About Nancy's Work
Nancy Moran is an ecologist and evolutionary biologist whose work ranges from the evolutionary genetics of bacteria to animal behavior.
Moran's research interests focus on the ecological and evolutionary relationships between aphids and their host plants. Her analyses indicate that the diversity of these life-cycle patterns among species of aphids, originally thought to result from independent evolutionary paths, can be understood within a single conceptual framework that combines developmental and evolutionary components. Further, her study of obligately asexual strains of aphids has shed new light on the evolutionary forces maintaining sexual reproduction. Results from Moran’s investigations demonstrate the coevolution of bacteria and their hosts while providing a unique mechanism for measuring the rate of evolution in asexual bacteria.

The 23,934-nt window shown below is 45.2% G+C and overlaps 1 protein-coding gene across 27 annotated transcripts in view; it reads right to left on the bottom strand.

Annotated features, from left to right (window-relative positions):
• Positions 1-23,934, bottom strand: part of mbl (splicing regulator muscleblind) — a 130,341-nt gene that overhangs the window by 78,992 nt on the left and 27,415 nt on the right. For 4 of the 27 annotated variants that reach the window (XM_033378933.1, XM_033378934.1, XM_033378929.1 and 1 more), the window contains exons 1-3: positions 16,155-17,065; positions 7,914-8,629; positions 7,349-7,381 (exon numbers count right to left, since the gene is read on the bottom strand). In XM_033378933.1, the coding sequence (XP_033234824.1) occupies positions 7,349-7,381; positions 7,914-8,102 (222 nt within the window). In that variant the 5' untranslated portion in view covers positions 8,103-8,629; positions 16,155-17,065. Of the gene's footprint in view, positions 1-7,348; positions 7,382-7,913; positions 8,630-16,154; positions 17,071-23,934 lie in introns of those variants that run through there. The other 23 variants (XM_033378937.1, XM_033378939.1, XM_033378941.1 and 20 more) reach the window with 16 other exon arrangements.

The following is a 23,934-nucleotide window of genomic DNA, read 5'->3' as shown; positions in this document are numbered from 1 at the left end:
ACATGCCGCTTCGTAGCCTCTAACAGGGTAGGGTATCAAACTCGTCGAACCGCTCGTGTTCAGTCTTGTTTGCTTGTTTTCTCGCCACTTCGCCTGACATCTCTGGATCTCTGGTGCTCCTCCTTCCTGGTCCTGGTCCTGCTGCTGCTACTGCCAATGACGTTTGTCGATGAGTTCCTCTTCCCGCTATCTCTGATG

Moran is the Regents Professor of ecology and evolutionary biology, and a professor of entomology at the University of Arizona, where she has been since 1986. Her articles have appeared in such journals as Genetics, the Journal of Bacteriology, Molecular Ecology, and the Proceedings of the National Academy of Sciences USA.
Moran received a B.A. (1976) from the University of Texas and an M.S. (1978) and Ph.D. (1982) from the University of Michigan.
Last updated January 1, 2005
Published on July 1, 1997